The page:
Secemsky’s group performed a prior Medicare analysis of ICD-10 codes for 16,560 patients who underwent femoropopliteal artery revascularization with paclitaxel-based balloons and stents that showed no difference in mortality through 20 months of follow-up. In order to get longer-term data, however, his group went back into the US Centers for Medicare & Medicaid Services’ database and focused on patients who received a peripheral-artery stent between late 2012 through September 2015, with cumulative incidence of death analyzed through the end of 2016. The start of the study corresponds with Food and Drug Administration approval of the first peripheral DES (Zilver PTX, Cook Medical).

Commenting on the study for TCTMD, Christopher J. White, MD (Ochsner Medical Center, New Orleans, LA), said while this second Medicare analysis “gets deeper and more appropriately into the issue of the late mortality,” it can only be considered hypothesis-generating since it is based on administrative data and ICD codes, which he noted are notoriously heterogenous and prone to errors.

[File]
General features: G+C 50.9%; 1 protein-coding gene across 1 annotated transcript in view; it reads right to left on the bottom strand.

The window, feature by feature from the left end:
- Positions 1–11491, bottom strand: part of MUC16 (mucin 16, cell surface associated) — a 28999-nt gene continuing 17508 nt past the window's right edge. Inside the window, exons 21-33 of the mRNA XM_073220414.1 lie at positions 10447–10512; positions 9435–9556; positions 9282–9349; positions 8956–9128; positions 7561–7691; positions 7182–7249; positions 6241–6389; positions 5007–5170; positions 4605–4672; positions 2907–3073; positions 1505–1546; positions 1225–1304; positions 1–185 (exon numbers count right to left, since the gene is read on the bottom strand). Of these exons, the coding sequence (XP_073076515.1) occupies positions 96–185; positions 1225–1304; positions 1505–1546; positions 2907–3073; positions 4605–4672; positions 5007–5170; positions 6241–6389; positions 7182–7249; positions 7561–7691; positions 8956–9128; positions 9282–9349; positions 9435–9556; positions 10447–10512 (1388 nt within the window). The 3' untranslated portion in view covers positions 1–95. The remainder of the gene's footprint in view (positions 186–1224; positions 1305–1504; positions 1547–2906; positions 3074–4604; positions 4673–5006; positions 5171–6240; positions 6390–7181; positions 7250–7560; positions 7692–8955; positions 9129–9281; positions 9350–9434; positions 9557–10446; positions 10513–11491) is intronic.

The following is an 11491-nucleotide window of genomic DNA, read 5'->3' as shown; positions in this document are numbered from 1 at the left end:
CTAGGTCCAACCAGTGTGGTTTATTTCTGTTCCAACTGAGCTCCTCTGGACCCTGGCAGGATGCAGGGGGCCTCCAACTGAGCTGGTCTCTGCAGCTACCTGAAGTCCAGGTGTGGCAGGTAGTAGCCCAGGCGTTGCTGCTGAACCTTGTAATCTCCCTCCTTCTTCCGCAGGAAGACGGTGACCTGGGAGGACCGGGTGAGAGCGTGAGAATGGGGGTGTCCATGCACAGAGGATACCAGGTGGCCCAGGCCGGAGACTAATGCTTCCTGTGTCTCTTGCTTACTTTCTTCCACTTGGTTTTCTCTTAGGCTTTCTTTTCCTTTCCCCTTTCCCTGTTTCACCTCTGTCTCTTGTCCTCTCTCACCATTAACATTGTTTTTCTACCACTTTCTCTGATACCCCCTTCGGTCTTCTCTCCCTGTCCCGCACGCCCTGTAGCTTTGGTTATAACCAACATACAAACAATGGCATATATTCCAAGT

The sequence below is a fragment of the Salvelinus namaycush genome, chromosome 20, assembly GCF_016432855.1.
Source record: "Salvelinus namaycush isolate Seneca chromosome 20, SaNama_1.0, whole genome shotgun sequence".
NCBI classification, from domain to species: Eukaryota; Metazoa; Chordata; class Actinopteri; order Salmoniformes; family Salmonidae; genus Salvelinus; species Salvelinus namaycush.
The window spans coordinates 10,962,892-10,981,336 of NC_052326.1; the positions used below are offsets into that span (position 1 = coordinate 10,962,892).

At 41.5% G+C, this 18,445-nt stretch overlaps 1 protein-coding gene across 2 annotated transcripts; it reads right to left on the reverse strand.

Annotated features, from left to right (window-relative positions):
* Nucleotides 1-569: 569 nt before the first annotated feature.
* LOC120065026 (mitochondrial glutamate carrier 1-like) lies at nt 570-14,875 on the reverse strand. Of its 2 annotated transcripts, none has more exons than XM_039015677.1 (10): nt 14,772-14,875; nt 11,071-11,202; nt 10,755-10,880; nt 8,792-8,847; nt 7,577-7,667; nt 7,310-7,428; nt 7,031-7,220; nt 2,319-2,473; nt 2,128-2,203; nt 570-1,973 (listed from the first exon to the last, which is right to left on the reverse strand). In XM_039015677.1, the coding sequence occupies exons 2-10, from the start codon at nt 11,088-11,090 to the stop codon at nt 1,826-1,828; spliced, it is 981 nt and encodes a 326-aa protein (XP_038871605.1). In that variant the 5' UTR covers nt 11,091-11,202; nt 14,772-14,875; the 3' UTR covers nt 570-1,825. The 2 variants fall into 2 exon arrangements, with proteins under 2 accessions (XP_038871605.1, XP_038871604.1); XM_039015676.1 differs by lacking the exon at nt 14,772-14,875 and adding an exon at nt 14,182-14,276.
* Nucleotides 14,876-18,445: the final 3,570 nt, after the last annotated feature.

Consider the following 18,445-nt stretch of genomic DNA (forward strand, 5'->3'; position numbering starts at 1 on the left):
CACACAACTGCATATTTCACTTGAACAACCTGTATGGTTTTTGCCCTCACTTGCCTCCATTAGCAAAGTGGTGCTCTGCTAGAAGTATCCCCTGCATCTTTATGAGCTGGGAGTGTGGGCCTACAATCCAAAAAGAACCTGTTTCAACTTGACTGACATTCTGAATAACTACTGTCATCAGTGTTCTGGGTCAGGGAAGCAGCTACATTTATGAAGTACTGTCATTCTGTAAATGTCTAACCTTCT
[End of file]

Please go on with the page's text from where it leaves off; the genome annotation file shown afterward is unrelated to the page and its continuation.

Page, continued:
In early December 2018, a meta-analysis of 28 trials of paclitaxel DES or DCBs in PAD patients led by Konstantinos Katsanos, MD, PhD (Patras University Hospital, Rion, Greece), reported a 68% relative risk increase in all-cause death in the device group compared with an uncoated device group, with a number-needed-to-harm of 29. At 5 years, the relative risk increase was 93%, with a number-needed-to-harm of 14. Since then, several studies focused on analyzing deaths in the individual trials using patient-level data, together with the two Medicare analyses have not replicated the mortality signal, making it less and less clear what, if anything, is actually going on.